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The Ortonville Independent
Ortonville, Minnesota
February 22, 2011     The Ortonville Independent
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February 22, 2011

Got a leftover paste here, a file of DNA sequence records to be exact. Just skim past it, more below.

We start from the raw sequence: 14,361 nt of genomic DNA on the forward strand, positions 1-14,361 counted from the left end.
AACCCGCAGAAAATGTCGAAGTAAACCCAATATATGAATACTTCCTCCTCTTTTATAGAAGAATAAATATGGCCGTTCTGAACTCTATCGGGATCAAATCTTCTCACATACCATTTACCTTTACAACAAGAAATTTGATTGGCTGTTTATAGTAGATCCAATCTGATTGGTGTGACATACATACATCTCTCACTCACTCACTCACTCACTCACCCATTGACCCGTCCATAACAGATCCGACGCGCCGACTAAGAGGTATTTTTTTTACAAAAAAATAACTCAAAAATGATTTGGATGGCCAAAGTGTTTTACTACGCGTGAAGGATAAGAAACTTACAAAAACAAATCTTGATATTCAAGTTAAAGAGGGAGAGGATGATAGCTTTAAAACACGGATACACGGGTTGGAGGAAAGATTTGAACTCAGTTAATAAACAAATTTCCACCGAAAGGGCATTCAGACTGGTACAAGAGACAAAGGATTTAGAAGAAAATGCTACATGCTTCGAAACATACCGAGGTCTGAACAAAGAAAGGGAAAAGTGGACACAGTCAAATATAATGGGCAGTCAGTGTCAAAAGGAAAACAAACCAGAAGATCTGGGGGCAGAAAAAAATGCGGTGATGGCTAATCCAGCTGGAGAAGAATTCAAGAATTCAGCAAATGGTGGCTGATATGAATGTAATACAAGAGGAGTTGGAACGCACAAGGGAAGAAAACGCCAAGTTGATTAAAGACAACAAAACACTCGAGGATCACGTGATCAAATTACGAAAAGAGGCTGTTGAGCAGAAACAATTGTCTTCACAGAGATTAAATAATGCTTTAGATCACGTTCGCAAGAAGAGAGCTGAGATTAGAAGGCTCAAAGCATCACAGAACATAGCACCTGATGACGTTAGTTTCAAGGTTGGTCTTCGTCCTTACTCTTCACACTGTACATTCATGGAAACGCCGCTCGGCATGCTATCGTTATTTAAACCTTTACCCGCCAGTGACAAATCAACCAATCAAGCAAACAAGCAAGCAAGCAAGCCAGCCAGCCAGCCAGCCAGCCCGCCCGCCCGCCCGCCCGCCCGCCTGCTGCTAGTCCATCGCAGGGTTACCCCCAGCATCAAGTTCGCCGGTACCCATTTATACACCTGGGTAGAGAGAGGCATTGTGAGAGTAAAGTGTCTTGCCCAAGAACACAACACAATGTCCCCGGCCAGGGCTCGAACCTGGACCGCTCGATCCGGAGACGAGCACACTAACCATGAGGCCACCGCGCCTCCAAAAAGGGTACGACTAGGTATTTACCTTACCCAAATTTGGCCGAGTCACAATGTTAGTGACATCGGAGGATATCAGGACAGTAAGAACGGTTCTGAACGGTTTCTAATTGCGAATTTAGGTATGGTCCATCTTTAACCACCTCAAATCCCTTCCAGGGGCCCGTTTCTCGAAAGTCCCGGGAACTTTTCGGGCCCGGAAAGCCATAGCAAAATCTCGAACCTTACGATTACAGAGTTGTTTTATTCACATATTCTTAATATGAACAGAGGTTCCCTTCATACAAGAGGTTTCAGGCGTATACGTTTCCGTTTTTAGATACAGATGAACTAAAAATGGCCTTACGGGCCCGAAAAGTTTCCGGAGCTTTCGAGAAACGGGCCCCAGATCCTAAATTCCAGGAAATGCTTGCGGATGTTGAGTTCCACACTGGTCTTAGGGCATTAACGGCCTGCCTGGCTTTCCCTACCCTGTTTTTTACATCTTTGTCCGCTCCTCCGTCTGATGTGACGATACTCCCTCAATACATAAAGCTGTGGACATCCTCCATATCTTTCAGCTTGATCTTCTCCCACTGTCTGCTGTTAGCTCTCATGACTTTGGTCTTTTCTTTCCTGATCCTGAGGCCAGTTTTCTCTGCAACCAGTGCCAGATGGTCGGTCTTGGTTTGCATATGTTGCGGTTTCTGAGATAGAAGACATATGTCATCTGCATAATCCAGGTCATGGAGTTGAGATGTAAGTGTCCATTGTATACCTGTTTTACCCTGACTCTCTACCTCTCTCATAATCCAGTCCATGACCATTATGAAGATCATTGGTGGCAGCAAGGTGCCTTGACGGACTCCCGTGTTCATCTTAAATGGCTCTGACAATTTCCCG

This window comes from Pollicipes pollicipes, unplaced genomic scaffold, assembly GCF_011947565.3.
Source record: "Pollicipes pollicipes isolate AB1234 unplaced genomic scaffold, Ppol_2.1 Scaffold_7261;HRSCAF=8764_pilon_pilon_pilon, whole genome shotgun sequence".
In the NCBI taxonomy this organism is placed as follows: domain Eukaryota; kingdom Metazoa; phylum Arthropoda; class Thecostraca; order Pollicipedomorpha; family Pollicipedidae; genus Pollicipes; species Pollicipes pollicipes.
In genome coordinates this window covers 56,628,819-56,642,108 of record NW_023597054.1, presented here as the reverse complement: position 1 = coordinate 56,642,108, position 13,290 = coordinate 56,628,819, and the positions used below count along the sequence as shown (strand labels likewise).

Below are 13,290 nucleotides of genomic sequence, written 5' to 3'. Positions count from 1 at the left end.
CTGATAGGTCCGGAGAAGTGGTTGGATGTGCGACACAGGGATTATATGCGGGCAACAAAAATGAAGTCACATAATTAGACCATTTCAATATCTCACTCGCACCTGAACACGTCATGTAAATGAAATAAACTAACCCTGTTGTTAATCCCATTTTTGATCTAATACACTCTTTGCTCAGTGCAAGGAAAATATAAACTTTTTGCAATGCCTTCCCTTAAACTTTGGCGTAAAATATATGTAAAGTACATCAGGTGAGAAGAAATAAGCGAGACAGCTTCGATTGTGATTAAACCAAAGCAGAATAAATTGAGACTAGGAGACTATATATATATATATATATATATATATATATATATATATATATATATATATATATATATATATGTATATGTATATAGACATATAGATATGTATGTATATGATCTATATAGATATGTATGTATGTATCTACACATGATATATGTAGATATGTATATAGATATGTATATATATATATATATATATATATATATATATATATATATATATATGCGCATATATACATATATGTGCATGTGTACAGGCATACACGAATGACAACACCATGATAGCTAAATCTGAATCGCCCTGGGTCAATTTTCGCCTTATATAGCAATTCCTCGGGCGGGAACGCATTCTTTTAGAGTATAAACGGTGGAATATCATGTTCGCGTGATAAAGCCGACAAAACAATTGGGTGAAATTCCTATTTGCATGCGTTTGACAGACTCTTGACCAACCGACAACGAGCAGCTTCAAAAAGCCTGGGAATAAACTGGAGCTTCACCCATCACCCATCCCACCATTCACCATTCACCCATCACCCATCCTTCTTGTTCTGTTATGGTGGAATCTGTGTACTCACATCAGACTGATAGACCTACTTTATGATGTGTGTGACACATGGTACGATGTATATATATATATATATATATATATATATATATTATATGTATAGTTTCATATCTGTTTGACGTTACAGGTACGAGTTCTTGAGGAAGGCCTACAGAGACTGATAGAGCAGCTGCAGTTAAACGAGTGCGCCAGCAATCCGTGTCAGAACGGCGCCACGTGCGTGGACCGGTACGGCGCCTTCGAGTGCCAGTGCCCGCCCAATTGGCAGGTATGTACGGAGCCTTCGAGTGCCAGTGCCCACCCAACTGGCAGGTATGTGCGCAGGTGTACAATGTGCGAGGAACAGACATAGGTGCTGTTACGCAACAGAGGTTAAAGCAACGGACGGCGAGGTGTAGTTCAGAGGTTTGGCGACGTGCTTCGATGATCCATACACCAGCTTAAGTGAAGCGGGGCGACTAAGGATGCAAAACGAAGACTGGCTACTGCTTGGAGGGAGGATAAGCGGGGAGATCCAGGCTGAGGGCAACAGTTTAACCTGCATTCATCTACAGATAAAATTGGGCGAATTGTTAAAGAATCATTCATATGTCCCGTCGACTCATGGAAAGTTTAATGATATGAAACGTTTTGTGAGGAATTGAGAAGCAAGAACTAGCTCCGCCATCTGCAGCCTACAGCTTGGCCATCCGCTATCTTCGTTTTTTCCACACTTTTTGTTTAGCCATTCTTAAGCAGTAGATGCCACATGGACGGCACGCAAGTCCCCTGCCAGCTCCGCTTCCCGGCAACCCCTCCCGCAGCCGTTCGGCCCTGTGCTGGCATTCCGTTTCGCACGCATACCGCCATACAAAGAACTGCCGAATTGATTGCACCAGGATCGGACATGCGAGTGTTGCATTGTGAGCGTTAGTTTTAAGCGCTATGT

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SMA LTOWNP nS 217 W COTA ST SHELTON WA 98584-ZZ63 / 3O Ortonville =Town with a heart" "A Constructive Newspaper In A Live Community" 2 Sections-20 Pages Ortonville, Minnesota 56278 Tuesday, Feb. 22, 2011 Volume 93; Number 6 SNOW, SNOW, SNOW and more snow hit the area on Sunday and Monday. The largest snowfall of the 2010 - 2011 snow season brought more of the white stuff, as evidenced in the above photo taken in front of the Ortonville Independent newspaper office on Ortonville's mainstreet Monday. Just when area residents were get- According to Dimberg, he measured ting used to the snow melting and 1.2" of moisture in this two-day warmer temperatures, mother nature snowfall. He has recorded about 5 to took charge again Sunday and 6 inches of moisture in all the snow Monday and blasted the area with accumulated since Dec. 1. more than a foot and a half of snow in "As of last week, we had lost Ortonville as of noon. about 50 percent of the snow pack," As of noon Monday more than 20 said Dimberg. "But we gained it all- inches of snow had fallen since back in this storm." Sunday morning at the Ortonville According to NWS Observer Weather Station located at the .... Charles t-Ian,, the .Artichoke Lake Dimberg farm along north Hwy. 75 in Weather Station recorded 13" of Ortonville. According to National snow in the recent two-day storm as Weather Service Weather Observer of 1:30 p.m. Monday. The station is Rusty Dimberg, the city had received located on his farm in Artichoke 62" so far this snow season prior to Township, about 17 miles northeast this recent snowfall, bringing the total of Ortonville. 2010-2011 snow season accumulation Both observers say the storm cell tO 81" as of noon on Feb. 21. moved much like a rain shower storm NWS officials at Aberdeen, SD are cell in the summer, releasing varying mostly concerned with the water con- amounts of precipitation in different tent of the snow pack. The water con- areas. tent is what is used to indicate possi- From November to Feb. 21, ble flood conditions. Observers are Hanson measured about 69" of accu- asked to melt the snow collected, mulated snow and rain at the Artichoke Lake Station. After melting the snow, he found 7.17" of moisture in the total snow and rain accumula- tion for the season. The entire southern half of the state received heavy snowfall which began about 6 a.m. Sunday and was expected to go into the night Monday. According to WCCO TV Sunday, Feb. 20 was a record snowfall in the Twin Cities with the daily snovcfm~~' ' record, most snow for a single day in February, largest single storm snow- fall in February and 25" from the sea- sonal record. The highest unofficial snow mea- surement of this snow storm was reported in the Johnson area by Sandy Gronfeld who lives about five miles north of Johnson~ Most area schools were scheduled to have the day off Monday due to the Presidents' Day holiday. (Continued on Page Three) Scott Greenberg, a Motivational Speaker in Leadership Training from Van Nuys, CA, will be speaking in the area on Wednesday, Feb. 23 at the CGB, Ortonville and Milbank, SD High Schools, as well as at the Graceville Community Center. The presentation at the Graceville Commu- nity Center is open to thePublic; ad- mission is free and there will be a free will donation accepted that evening. Several members of CGB Middle- High Student Council attended the Western Division of Student Councils MN Convention Wednesday, Dec. 19 held at West Central Area High in Bar- rett. Scott Greenberg, motivational/leadership speaker from Van Nuys, CA, a cancer survivor, gave the keynote address. Approximately 300-400 students from 15 different schools listened in- tently and gave him a standing ovation at the conclusion of his presentation. CGB Student Council members who heard him speak on Dec. 19 were asked to write comments about his presenta- tion. Comments included: "He was in- spiring, humorous even when he was talking about having cancer-when he thought it was the end for him he just kept living and enjoyed every minute"- "The first assembly that I paid that much attention"-"He was funny, kind, Baby section deadline March 1 The Ortonville Independent Northern Star newspapers will once again be publishing the Ortonville Area Health Services baby section featuring babies born at the Ortonville Hospital in 2010. Parents of babies born in 2010 at the Ortonville Hospital or under Physician care of Northside Medical Center are asked to please submit a photo of their baby to the Ortonville Independent, PO Box 336, Ortonville, MN 56278 or call the newspaper office to schedule a time for a photographer to take a picture by March 1. The number is 839-6163. Scott Greenberg consistent, a nice, loving, tough, brave guy and it's hard to find that in one per- son. He told us to live our lives to the fullest, no matter what we are facing or going through. He changed my life."- "I can better face the situations in my life after listening to Scott." Scott Greenberg is scheduled to be speaking at Ortonville High School at 9:15 a.m. on Wednesday, Feb. 23. Clin- ton-Graceville-Beardsley Middle-High School presentation will be at 1 p.m. on Wednesday. The sixth, seventh, and eighth grade students from Wheaton Area Schools will be attending this presentation. Scott will also speak Thursday at the Milbank High School at 8:30 a.m. The public is invited to hear Scott Greenberg on Wednesday, Feb. 23 at the Graceville Community Building with the presentation beginning at 7 p.m. There will be a free will donation basket. Residents from all area towns are invited to attend. The speaker's com- ments on his evening presentation are: The phrase "Survival of the Fittest" doesn't refer to those who are the strongest or smartest, but to those who are most adaptable to change. During this program, motivational speaker Scott Greenberg will discuss "emo- tional intelligence," outlining critical survival skills that will enable you to thrive in any environment. This enjoy- able, content-rich program is filled with humor, stories and strategies that will open your mind during times of adversity and transition. Whether you're a parent, student or working professional, this inspiring program is not to be missed! OHS Music present annual The Ortonville High School Music Department is proud to present its annual Pops Concert Monday, Feb. 28 at 7:30 p.m. in the OHS Auditorium. The concert will fea(ure the Senior High Choir, Tuesday Lights, both Jazz Bands and the Senior High Band. The ensembles will be performing your favorites from stage, screen and everywhere in between. The Women's Choir will perform "Wishing You Were Somehow Here Again", from The Phantom of the Opera, and the Men's Chorus will perform "Rocky Top." The Tuesday Lights will delight with "Africa" and "Season of Love," from the musical Rent. Selections from the Senior High Department to ncert Choir will include "Livin' on a Prayer," by Bon Jovi, a Michael Jackson medley and Axel F. The Jazz Bands~ will take you through a variety of styles from the classic rock "Green Onion," and "Stand by Me," to the Disney favorite "Under the Sea." The Senior High Band will perform medleys from West Side Story and The Lion King and will finish the concert with an arrange- ment of the Irving Berlin Classic "Alexander's Ragtime Band." Admission is $5 for adults and $3 for students. Vocal groups are under the direction of Mr. Wayne Huselid and instrumental groups are under the direction of Mr. Matt Lamb. I: i nl P The Curt and Penny Hormann family of rural Ortonville suffered a tragic loss last Monday morning, Feb. 14 when their 62' x 96' pole barn was destroyed by fire, killing more than 36 farm animals inside. Luckily no people were injured in the blaze. Curt and four of their chil- dren were asleep in their home when the fire occurred, about 150 feet away from the barn. The fire happened unnoticed to anyone, sometime late Sunday night or early Monday morning. When Curt went to bed around 11 p.m. Sunday night, all was well. Penny discovered the burnt ashes from the barn about 7 a.m. as she arrived home after work- ing the night shift. By the time she came home, the fire had put itself out and was just smoldering. Area fire departments were not notified. Thank goodness the stong north animals alone is estima{ed to be easterly winds carried the blaze away $12,000 to $15,000. The barn, equip- from their home, said Curt. Had the ment and property loss is estimated to winds come from a different direc- be in the tens of thousands of dollars. tion, it could have cost Curt and the Their insurance investigator children their lives, believes the fire may have been The Hormanns operated an exotic caused from a faulty heat lamp which animal farm, raising dairy, fainting was used to provide heat for the soon and meat goats, alpacas, donkeys, to be newborn goats. The Hormanns mules and horses. Lost in the fire had several female goats, including were four alpacas, two miniature don- some alpacas about to kid. keys and about 30 goats. Also gone Curt and Penny were among only a from the fire were their tractor, baler, handful of farmers in Minnesota who several wagons, carts, horse drawn raise alpacas, which are similar to a carriages, saddles and other equip- llama, but smaller, and known for ment. their fine fiberous wool. The animals were family pets. The Hormanns have two smaller "We bottle fed many of them from the barns that were not damaged. None of time they were born and our kids their horses were injured in the fire showed them throughout the years at and some goats and miniature don- 4-H," said Curt. Aside from the emo- keys also survived. tional loss, the financial loss on the I A POLE BARN WAS DESTROYED BY FIRE at the Curt and Penny Hormann farm one and a half miles north of Ortonville late Sunda ' night, Feb. 14 and early Monday morning, Feb. 14. The fire killed 36 farm animals inside and was unnoticed to passersby. No people were injured in the fire. The 62' x 96' pole barn was discov- ered burnt to the ground by Penny after she arrived home from work. P Pro Image Partners of Ortonville Stone Arts Council to promote the arts on playing or helping at the game in will be having an Open House all this in the Big Stone Lake Area. any way. week (Feb. 21-25) and they invite you The 7th Annual Zach Kafka Memo- Zach had a witty spirit coupled with in to check out their designs for work rial Hockey Game will be held this Sat- his desire to do the best he could in or play. Coffee and cookies will be urday, Feb. 26 at 2 p.m. at the Morris everything he did. He loved to play served all week. Ice Arena-Lee Community Center. hockey. As goalie for the Big Stone Dan and Brenda Kafka, owners of All players for Zach's game are Lake Area team in 2004, he recorded Pro Image Partners, will be having asked to register by calling Dan Kafka his one and only shut out for his team. Open House specials all week. They at 839-2542, e-mail to Dan@Prolm- In his most memorable game he took can personalize almost any item from or contact Lori 71 shots on goal from the opposing hoodies to duffle bags to jackets and Gustafson at Minnwest Bank in Or- team and only lost by one point. more. They also have decorated ap- tonville. Tragically, Zach left us during the parel, vehicle graphics, signs and ban- This year there will be a change in night on July 27, 2004. He died in his ners and much more. Pro Image the format as captains will be selecting sleep due to complications from an Partners is located at 42 NW Street the teams, epileptic seizure. On Thursday, Feb. 24 everyone is Registration for Zach's game is $30 Any high school seniors looking for invited to join them for lunch from 11 per player and each participant will re- applications for the Zach Kafka Me- a.m. to 1 p.m. They will be serving ceive a Zach Kafka Memorial Game morial Scholarship can contact Dan at pork loin sandwiches for a free will do- Sweatshirt. nation. All proceeds will go to the Big Please respond if you are planning The Ortonville school board held The Basketball Booster Club re- meeting their opinion and the majority their regular meeting on Thursday. Feb. quested that the school board purchase stated that they prefer to start after 17. Budget discussion started with Su- a ice cream machine for the club and Labor Day. Some reasons for starting perintendent Taylor asking the board to the club would pay back the school later was that the hot weather in the put together a list of possible reduc- with future profits. Mr. Taylor/men- school made it hard for the students to tions for 2011-2012. Board member tioned the school would have-to carry concentrate on the work, family vaca- Klepel did not feel that it is the board's some liability insurance on it. It was tions and the 4-Hers attending the State responsibility to create a list of items suggested that since the Wrestling Fair.After further discussion it was de- for considerations and that it is the su- Booster Club has one, that they should cided to put together a 2011-1012 cal- perintendent's job. Taylor said he discuss this with that club on sharing endar starting Sept. 6, 2011. would be willing to proceed without one. One school employee has some In other business, it was suggested; the board's input and make the list and concerns with it cutting into other to have a goals discussion. Information then the board would vote to determine groups profits that are selling conces- was given on the top goals, curriculum, what reductions will be approved, sions. The board tabled the issue until technology and student achievement. Some items he mentioned that he next meeting. To achieve these goals, the School con- will be putting on is that the teachers Superintendent JeffTaylor informed tinues to do curriculum development on staff would go back to the number it the board that qn Thursday morning, with MRVED and the new math cur- was before the consolidation and pos- Feb. 17 a light valance vent out by a riculum has been approved. In technol- sibly cutting ninth grades sports. At ventilation system and the smoke alarm ogy, many teachers have started next month's meeting all resolutions for went off. The incident was taken care working with IPADS and for student discontinuing and reducing Educa- of and school continued, achievement there is now 14 students who are in peer tutoring and there are a tional programs and positions must be The board was presented with two voted on.A special meeting was set for school calendars with one starting ,be- variety of college online classes of- Tuesday, March lat 7 p.m. to deter- fore Labor Day and one starting after. mine what budget cuts will be voted on Board member Mike Hamson asked (Continued on Page Three) at the March regular meeting, the teachers that were attending the